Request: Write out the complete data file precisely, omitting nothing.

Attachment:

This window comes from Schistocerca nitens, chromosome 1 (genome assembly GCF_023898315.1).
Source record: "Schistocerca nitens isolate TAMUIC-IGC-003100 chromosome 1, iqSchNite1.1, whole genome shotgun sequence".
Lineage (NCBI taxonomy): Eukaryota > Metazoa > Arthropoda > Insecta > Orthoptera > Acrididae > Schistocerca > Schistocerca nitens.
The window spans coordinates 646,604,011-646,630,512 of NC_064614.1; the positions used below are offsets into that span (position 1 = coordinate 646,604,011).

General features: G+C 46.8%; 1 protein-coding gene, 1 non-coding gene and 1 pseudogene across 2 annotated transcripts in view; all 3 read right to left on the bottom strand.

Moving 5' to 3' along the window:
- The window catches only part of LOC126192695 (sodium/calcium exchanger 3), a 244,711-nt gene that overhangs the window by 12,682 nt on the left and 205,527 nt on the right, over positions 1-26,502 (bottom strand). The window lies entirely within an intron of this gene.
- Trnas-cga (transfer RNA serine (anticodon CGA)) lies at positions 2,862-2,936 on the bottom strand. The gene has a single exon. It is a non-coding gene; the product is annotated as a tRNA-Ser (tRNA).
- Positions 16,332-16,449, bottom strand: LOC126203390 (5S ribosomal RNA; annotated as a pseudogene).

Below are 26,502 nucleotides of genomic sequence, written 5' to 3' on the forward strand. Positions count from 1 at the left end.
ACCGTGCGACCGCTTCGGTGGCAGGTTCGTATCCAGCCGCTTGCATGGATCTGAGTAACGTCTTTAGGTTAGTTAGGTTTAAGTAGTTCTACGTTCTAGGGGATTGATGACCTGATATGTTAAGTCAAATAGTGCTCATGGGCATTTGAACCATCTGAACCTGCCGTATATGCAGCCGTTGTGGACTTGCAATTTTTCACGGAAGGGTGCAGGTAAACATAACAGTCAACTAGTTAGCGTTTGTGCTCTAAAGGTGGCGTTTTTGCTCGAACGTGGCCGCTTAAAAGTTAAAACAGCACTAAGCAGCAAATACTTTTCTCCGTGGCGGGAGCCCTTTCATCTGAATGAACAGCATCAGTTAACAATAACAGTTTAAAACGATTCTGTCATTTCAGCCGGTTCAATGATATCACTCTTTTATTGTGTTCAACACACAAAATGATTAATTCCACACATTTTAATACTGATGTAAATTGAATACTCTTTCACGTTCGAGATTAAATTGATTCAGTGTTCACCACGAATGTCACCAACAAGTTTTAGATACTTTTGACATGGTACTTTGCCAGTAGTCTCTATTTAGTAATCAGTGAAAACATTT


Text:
This window comes from Schistocerca nitens, chromosome 1 (genome assembly GCF_023898315.1).
Source record: "Schistocerca nitens isolate TAMUIC-IGC-003100 chromosome 1, iqSchNite1.1, whole genome shotgun sequence".
Lineage (NCBI taxonomy): Eukaryota > Metazoa > Arthropoda > Insecta > Orthoptera > Acrididae > Schistocerca > Schistocerca nitens.
The window spans coordinates 646,604,011-646,630,512 of NC_064614.1; the positions used below are offsets into that span (position 1 = coordinate 646,604,011).

General features: G+C 46.8%; 1 protein-coding gene, 1 non-coding gene and 1 pseudogene across 2 annotated transcripts in view; all 3 read right to left on the bottom strand.

Moving 5' to 3' along the window:
- The window catches only part of LOC126192695 (sodium/calcium exchanger 3), a 244,711-nt gene that overhangs the window by 12,682 nt on the left and 205,527 nt on the right, over positions 1-26,502 (bottom strand). The window lies entirely within an intron of this gene.
- Trnas-cga (transfer RNA serine (anticodon CGA)) lies at positions 2,862-2,936 on the bottom strand. The gene has a single exon. It is a non-coding gene; the product is annotated as a tRNA-Ser (tRNA).
- Positions 16,332-16,449, bottom strand: LOC126203390 (5S ribosomal RNA; annotated as a pseudogene).

Below are 26,502 nucleotides of genomic sequence, written 5' to 3' on the forward strand. Positions count from 1 at the left end.
ACCGTGCGACCGCTTCGGTGGCAGGTTCGTATCCAGCCGCTTGCATGGATCTGAGTAACGTCTTTAGGTTAGTTAGGTTTAAGTAGTTCTACGTTCTAGGGGATTGATGACCTGATATGTTAAGTCAAATAGTGCTCATGGGCATTTGAACCATCTGAACCTGCCGTATATGCAGCCGTTGTGGACTTGCAATTTTTCACGGAAGGGTGCAGGTAAACATAACAGTCAACTAGTTAGCGTTTGTGCTCTAAAGGTGGCGTTTTTGCTCGAACGTGGCCGCTTAAAAGTTAAAACAGCACTAAGCAGCAAATACTTTTCTCCGTGGCGGGAGCCCTTTCATCTGAATGAACAGCATCAGTTAACAATAACAGTTTAAAACGATTCTGTCATTTCAGCCGGTTCAATGATATCACTCTTTTATTGTGTTCAACACACAAAATGATTAATTCCACACATTTTAATACTGATGTAAATTGAATACTCTTTCACGTTCGAGATTAAATTGATTCAGTGTTCACCACGAATGTCACCAACAAGTTTTAGATACTTTTGACATGGTACTTTGCCAGTAGTCTCTATTTAGTAATCAGTGAAAACATTT